A bipartisan group of U.S. senators on Wednesday urged federal regulators to provide liquidity to non-bank lenders who say a mortgage crisis is looming due to a potential shortage of cash as borrowers stop making payments during the coronavirus pandemic.
The seven senators sent a letter to Treasury Secretary Steven T. Mnuchin, who is chairman of the Financial Stability Oversight Council (FSOC), a day after the head of the Federal Housing Finance Agency said he sees “zero evidence” the federal government needs to intervene.
“Given that we could see as much as $100 billion in mortgage payments forborne through this program, it presents an existential threat to these companies, and thus to the broader mortgage market,” the senators wrote in the 1,100-word letter.
A coalition of 15 mortgage, housing and real estate organizations have urged the FHFA and other regulators to create a liquidity facility to support non-bank mortgage lenders. They say it is necessary to ensure cash is available to mortgage lenders who may need financial support as they help borrowers during the coronavirus pandemic.
The $2 trillion CARES Act comes with significant benefits for homeowners who are unable to make their mortgage payments, most notably a moratorium on foreclosures and the right to forbearance. Forbearance allows borrowers with a federally backed mortgage to put off payments for at least six months if they suffer economic hardship during the pandemic.
The law requires lenders to approve forbearance if requested by the borrower. The Mortgage Bankers Association released a report Tuesday that found forbearance requests grew by 1,270 percent between the week of March 2 and the week of March 16, and another 1,896 percent between the week of March 16 and the week of March 30. The share of loans in forbearance grew from 0.25 percent to 2.66 percent between March 2 and April 1.
The MBA estimates that the burden on lenders could range from $75 billion to $100 billion or higher if one-quarter of borrowers take advantage of forbearance for six months or longer.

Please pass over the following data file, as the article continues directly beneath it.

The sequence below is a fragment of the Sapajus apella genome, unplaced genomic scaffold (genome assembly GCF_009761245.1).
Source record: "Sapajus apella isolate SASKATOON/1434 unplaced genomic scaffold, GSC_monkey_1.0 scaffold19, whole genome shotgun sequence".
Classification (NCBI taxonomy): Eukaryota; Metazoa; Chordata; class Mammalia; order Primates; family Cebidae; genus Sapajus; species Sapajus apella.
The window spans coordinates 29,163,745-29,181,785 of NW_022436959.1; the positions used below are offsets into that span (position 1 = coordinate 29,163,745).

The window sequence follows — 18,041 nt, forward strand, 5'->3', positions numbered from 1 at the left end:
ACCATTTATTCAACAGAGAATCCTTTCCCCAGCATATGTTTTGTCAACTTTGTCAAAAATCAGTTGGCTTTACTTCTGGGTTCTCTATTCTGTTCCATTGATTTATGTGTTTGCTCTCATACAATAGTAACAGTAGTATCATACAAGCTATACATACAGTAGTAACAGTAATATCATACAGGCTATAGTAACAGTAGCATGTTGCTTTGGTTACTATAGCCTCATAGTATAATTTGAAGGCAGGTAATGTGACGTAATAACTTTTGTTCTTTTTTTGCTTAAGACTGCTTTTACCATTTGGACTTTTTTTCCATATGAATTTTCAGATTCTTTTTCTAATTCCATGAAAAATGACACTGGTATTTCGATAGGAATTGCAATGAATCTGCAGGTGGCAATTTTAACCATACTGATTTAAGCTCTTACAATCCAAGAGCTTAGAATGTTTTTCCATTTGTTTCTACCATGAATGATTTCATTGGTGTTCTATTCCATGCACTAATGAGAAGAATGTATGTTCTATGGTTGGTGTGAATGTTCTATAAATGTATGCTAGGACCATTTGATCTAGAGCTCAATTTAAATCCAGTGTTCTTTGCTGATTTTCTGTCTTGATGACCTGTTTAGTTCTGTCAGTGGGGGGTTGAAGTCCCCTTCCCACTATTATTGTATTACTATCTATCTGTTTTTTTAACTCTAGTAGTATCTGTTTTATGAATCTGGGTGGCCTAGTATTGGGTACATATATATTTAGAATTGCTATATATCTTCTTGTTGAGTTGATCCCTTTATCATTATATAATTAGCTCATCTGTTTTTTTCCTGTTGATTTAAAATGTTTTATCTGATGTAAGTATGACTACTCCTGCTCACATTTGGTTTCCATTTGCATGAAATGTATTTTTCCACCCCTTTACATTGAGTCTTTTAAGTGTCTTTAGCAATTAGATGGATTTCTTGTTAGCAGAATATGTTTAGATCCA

FHFA Director Mark Calabria told the Wall Street Journal this week, “I’ve seen zero [evidence] to suggest that there’s a systemic crisis across the nonbank servicers. If this goes on for a year, maybe. But I think the frustration here is a lot of just misrepresentation.” He dismissed their complaints as “spin.”
Democratic Sens. Mark R. Warner of Virginia, Tim Kaine of Virginia and Bob Menendez of New Jersey and Republican Sens. Mike Rounds of South Dakota, Thom Tillis of North Carolina and Tim Scott of South Carolina disagree.
“Given the magnitude of the economic stress that many Americans will face as a result of the virus, and the early numbers we are seeing from lenders across the country, it is likely that many families will be unable to make their payments as scheduled, triggering widespread participation in the program, with potentially up to 25 percent of borrowers seeking assistance,” the senators wrote to Mnuchin.
“While this is a reminder of the program’s importance, it also presents a challenge. As you know, the companies to which borrowers would normally make these payments, mortgage servicers, are obligated to pass those amounts on to investors, whether borrowers make them or not. Thus, as borrowers participating in this program don’t send in their payments, the mortgage servicers will have to step in to pay investors on their behalf.”
The senators warned that “as weaker nonbank mortgage servicers begin to struggle they may be forced to unload their mortgage servicing rights (MSRs) to stay afloat. This will drive down the value of MSRs generally, reducing the value of the assets of all other nonbank lenders. This will deteriorate the financial position of healthier nonbank lenders so that they face some of the same risks that forced the less healthy nonbank lenders into a sell-off. At best, we are disabling a large swath of previously healthy lenders at the worst possible time. At worst, we may be risking a downward spiral.”
Read the full letter here.